Long Beach is a bit different in the sense that, yes, it might decide that it wants to stay away from F1. It could be a highly lucrative move to welcome F1, but as you say, once a track with bigger bucks comes along, that’ll be that.

    Let’s see, though. Pook seems to be quite pragmatic about it. He’ll fight for the race, but if it’s a lost cause, he won’t dwell on it.

    • testover6370 - Mar 24, 2014 at 11:26 AM

      Thanks for your insights Luke. That’s a great summary of the situation.

      F1 definitely makes sense in Southern California, but I would hate to see it come at the expense of another great race. I hope F1 can find another venue, especially a custom built road course.

      Forgetting about the actual racing aspects of Indycar vs F1 for the moment, as a fan who has reserved seats at the hairpin and renews early every year, I worry about this possible change. Right now my 3 day tickets for some very good seats is $125 a seat. Not a bad deal for 3 days in the grand scheme of sporting events. The concessions are pricey, but the quantity and variety of options is good. There is pretty constant on-track action and a packed schedule of support series. The paddocks of the support series are free and open, and Indycar paddock access is reasonably priced. Indycar Driver autograph session is open to all ticket holders. The facilities are temporary aside from the stuff in the convention center, but the party atmosphere is great and the crowds pack in. It is well run. I get my renewal notice like clockwork, I receive my tickets like clockwork, lines to get in seem to run very smoothly and quickly, and the track is well prepared. I fear a lot of that would change with F1. I’m sure ticket prices would increase, the support series would change, and access for the common person would be severely restricted. F1 drivers don’t meet the common fan.

      As far as running the event, it goes so well because they have been doing it for years and have a successful process worked out. Changing promoters would disrupt that. Sure new promoters could get back in the swing of things eventually, but I see a lot of danger in messing with something that works so well as-is.

  5. techmeister1 - Mar 23, 2014 at 10:11 PM

    If someone is going to via for another U.S. F1 race – which I don’t think is likely, I’d like it to be Watkin’s Glen – the real GP track of old. It won’t happen of course because it’s too remote for the jet-set crowd but it’s a Helleva race track and most drivers love it.

    • crunge4461 - Mar 23, 2014 at 11:52 PM

      Totally agree, but the reason they won’t race at the Glen is not because of remoteness, that is the NYC market, there are tons of people in a few hour drive to the glen. The reason they won’t race there is because F1 is hyper safety-sensitive and they are afraid of the walls up the esses etc. This hyper safety-sensitivity when it comes to tracks is to the great detriment of F1 and is the primary reason that all the new tracks are so boring. You’d think that since everyone’s favorite is Spa, which is fast, dangerous, undulating, etc. that F1 would want to race classic natural terrain courses like that, but instead they insist on building billion dollar car parks instead. Racing is supposed to be on the edge, there must be a tinge of real danger at all times, unfortunately that is totally non-existent at Abu Dhabi etc.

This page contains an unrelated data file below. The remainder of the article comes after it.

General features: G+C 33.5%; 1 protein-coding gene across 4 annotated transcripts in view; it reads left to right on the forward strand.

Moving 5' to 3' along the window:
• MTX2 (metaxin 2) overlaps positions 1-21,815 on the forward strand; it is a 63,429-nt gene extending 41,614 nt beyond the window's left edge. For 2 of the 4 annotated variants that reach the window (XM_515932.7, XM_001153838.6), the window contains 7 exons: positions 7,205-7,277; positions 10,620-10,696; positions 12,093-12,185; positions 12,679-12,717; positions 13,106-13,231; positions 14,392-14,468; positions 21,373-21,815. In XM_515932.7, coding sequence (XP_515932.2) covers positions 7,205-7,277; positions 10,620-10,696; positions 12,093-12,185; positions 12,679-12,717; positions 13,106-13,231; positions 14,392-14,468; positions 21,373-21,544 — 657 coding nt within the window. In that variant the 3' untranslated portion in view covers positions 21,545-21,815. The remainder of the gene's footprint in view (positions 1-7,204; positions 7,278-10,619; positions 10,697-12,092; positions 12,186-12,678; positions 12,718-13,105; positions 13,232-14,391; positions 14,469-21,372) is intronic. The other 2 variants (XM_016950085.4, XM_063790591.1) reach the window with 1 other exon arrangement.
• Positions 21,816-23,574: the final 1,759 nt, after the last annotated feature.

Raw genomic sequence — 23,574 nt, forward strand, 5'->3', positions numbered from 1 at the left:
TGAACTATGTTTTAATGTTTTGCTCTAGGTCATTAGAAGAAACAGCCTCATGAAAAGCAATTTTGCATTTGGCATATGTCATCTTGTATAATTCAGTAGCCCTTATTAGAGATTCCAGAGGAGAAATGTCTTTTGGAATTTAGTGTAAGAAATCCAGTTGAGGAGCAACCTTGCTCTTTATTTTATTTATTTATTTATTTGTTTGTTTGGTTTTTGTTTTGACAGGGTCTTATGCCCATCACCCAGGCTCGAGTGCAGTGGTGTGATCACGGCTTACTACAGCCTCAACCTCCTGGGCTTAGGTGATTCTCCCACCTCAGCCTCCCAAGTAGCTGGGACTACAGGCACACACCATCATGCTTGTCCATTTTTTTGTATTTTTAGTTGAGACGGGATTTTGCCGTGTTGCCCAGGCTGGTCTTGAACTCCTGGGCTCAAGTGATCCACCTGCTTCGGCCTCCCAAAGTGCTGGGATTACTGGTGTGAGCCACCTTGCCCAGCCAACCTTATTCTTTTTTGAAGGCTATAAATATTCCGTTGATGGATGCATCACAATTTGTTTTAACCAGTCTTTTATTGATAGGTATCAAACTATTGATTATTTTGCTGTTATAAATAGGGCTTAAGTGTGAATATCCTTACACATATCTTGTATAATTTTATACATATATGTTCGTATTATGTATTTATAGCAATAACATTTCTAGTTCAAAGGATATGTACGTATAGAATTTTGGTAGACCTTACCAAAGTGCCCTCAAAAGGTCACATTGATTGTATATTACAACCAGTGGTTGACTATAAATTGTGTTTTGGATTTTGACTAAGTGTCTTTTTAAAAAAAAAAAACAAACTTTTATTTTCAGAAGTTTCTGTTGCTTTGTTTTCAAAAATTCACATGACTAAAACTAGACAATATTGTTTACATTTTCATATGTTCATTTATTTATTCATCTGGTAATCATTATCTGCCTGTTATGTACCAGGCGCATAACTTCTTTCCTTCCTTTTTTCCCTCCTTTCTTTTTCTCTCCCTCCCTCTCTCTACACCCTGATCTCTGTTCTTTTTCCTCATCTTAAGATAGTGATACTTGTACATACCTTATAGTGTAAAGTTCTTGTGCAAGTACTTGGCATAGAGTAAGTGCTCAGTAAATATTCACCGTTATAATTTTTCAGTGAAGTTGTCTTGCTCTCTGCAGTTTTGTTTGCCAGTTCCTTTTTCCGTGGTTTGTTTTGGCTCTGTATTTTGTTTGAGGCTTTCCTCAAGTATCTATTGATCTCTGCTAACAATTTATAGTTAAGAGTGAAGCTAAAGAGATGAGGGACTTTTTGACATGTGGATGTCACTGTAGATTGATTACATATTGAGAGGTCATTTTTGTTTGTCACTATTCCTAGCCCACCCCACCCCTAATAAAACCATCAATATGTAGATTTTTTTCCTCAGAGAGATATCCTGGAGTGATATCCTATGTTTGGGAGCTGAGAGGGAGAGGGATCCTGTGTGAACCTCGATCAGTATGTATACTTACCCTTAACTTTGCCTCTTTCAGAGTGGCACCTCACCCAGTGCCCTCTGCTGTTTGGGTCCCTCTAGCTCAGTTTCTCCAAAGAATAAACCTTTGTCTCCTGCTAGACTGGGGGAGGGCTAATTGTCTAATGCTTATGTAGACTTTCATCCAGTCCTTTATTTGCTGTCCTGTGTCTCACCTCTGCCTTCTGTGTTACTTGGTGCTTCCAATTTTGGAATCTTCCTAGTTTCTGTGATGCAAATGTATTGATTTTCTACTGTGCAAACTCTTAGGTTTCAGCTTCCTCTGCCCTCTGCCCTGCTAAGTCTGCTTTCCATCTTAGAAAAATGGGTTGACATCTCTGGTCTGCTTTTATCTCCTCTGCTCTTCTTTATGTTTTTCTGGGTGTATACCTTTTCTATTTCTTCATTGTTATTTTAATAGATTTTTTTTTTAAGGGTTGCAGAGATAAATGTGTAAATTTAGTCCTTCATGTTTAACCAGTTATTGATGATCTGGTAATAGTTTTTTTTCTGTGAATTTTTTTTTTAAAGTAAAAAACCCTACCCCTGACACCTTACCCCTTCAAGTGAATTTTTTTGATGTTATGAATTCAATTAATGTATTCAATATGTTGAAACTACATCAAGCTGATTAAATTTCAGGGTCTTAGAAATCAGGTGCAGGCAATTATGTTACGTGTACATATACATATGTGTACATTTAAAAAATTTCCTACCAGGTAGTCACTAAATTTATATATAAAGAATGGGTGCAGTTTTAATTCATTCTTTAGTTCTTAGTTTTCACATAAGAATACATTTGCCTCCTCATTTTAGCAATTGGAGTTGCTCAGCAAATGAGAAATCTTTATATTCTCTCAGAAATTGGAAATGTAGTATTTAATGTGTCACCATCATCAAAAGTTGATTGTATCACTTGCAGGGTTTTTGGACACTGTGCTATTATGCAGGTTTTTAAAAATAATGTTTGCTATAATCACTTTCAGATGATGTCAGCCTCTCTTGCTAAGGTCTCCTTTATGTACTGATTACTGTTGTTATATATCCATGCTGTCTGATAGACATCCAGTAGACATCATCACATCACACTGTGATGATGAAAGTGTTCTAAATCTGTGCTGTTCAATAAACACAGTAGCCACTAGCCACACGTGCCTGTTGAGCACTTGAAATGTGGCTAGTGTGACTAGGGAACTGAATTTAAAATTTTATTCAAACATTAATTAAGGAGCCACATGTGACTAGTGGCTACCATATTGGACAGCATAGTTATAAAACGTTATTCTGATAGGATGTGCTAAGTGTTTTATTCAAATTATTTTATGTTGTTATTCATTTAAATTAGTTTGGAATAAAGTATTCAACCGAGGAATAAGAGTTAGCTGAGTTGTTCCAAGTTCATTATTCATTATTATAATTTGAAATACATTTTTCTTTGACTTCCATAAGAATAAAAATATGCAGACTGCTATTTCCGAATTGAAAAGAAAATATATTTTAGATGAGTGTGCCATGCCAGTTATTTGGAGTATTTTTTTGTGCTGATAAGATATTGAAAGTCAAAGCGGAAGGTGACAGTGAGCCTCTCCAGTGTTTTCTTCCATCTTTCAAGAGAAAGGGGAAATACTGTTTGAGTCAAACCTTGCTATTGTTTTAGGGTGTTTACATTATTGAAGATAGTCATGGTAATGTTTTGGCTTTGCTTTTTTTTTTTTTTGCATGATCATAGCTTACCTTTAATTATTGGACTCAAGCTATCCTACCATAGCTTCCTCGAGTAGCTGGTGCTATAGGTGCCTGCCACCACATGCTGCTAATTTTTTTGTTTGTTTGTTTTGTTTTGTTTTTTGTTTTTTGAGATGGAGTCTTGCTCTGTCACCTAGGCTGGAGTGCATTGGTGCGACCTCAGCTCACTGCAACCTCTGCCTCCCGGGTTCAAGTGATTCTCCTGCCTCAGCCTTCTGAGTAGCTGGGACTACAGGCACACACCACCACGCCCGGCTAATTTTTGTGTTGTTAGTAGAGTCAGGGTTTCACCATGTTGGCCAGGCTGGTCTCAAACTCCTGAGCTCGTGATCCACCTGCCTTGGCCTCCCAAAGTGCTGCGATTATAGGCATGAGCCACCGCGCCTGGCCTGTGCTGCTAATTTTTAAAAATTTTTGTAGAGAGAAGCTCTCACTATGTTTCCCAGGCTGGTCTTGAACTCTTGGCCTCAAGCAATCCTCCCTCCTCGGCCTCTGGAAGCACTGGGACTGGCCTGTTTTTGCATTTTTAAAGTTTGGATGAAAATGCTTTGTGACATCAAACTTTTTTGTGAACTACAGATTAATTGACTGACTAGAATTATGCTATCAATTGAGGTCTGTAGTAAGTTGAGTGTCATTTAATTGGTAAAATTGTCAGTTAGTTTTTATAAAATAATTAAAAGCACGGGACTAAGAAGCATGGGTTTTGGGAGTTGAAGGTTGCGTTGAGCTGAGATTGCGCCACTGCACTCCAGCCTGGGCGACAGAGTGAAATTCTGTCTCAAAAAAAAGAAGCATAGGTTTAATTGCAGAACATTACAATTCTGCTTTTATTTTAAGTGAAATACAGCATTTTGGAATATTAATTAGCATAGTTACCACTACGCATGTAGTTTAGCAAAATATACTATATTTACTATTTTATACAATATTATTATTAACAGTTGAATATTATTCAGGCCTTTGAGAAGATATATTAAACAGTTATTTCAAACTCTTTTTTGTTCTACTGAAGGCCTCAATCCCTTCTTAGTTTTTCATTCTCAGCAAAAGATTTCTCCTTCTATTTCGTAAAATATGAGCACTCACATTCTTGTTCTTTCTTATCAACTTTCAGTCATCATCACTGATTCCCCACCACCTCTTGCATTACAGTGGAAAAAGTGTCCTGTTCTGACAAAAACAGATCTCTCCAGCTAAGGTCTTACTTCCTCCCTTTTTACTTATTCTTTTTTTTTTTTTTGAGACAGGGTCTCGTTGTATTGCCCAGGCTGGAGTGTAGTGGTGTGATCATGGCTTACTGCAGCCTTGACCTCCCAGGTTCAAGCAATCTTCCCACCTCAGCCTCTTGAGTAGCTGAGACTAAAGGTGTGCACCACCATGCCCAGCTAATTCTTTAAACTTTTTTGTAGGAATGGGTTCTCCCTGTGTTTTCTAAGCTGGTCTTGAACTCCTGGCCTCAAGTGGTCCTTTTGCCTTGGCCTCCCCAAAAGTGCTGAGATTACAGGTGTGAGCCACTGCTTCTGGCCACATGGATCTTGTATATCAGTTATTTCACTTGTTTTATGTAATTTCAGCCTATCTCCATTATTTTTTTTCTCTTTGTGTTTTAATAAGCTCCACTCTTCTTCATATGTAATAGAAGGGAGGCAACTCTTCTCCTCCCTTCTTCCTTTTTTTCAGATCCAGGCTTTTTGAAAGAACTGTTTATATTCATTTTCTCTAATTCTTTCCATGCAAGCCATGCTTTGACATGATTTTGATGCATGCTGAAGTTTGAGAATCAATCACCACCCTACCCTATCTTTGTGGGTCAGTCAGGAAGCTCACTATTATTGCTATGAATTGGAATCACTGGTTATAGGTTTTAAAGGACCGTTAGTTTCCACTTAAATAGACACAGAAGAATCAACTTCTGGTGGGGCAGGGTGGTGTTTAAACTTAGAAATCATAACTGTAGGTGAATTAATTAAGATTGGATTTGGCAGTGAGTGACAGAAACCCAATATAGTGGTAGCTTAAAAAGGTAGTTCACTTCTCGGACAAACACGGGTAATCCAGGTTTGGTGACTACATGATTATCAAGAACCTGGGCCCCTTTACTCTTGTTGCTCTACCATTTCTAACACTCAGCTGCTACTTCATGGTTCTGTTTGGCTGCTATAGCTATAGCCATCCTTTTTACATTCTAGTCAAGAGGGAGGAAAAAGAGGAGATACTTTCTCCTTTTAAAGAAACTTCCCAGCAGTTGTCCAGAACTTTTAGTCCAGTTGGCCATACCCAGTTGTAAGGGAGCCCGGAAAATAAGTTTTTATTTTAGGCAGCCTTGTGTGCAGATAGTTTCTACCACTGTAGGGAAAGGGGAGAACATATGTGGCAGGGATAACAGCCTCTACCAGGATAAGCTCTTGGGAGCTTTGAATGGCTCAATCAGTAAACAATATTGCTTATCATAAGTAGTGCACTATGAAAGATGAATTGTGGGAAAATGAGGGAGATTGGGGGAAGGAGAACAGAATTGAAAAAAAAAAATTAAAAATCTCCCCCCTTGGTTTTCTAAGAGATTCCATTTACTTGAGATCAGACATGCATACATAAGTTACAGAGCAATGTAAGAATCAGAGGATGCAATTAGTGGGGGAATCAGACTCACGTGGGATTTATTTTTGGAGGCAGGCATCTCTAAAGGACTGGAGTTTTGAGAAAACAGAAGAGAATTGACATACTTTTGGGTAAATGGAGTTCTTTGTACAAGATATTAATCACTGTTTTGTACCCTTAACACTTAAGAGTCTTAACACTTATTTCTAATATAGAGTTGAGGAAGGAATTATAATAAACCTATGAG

• worknman24hours - Mar 24, 2014 at 12:08 AM

      I don’t think they have the money to make the race doable again in current F1 terms.

      Frankly, with the more-this more-that hanky panky F1 comes up with, I’d just laugh and say “No Thanks”.

      Frankly, I think Azerbaijan has more chance of hosting a F1 race then new jersey will.

      The Grand Prix of new jersey?

      I can already see someone trying to get the cars to go over a bridge touching New York so they can call it he Grand prix of New York.

      Or maybe they’d just lie about where the race is run-it’s been done before.

      I will never forget the facial expressions of Sebastian Vettel as he did his drive around the proposed course and then parked and lied through his teeth at the interview at how great the proposed course was.

      Dude, your face did not lie.

      “F1 in this dump? ” was all it kept saying as you drove incredulously through the course.

      • crunge4461 - Mar 24, 2014 at 3:39 AM

        New York Jets and Giants. They would call it the Grand Prix of New York. Is that a lie, no, because the reason they are there is for the market created by New York City. I really do not see that one happening though either.

      • indycarseries500 - Mar 24, 2014 at 11:04 AM

        If it ever happens it’ll be called the GP of America.

  6. irishrugby990 - Mar 24, 2014 at 1:33 PM

    Pook needs to listen to the fans before he does anything sans thought. This is one of the most popular, fan-favourite races on the IndyCar circuit, and has been for years. Sure, GPLB started as an F1 race, but it has been a sustainable, strong part of the CART/IndyCar calendar for 30-some years. Besides, I thought Kevin Kalkhoven had an ownership stake in the race? As long as he’s an IndyCar owner, there is no way he’d let the race get into Bernie’s grimy hands. I could see maybe F1 doing a race there late in the summer, but there should be no way that the Indycar grand prix gets axed completely if the organizers know what’s good for them.

    • indycarseries500 - Mar 24, 2014 at 1:48 PM

      Kalkhoven/Gerry Forsythe are a part of the group that currently holds the contract with the city to host the GPLB, the city is deciding whether to re-sign the current holders or put the contract up for bid.

  7. f1fan1 - Mar 24, 2014 at 4:02 PM

    I would be back in a heartbeat if the LBGP became an F1 event again. The event has declined steadily and significant[y since CART died. It deserves better than the current iteration of IRL mindycarz.

  8. manik56 - Mar 24, 2014 at 11:33 PM

    Why would Long Beach want to ruin a good thing?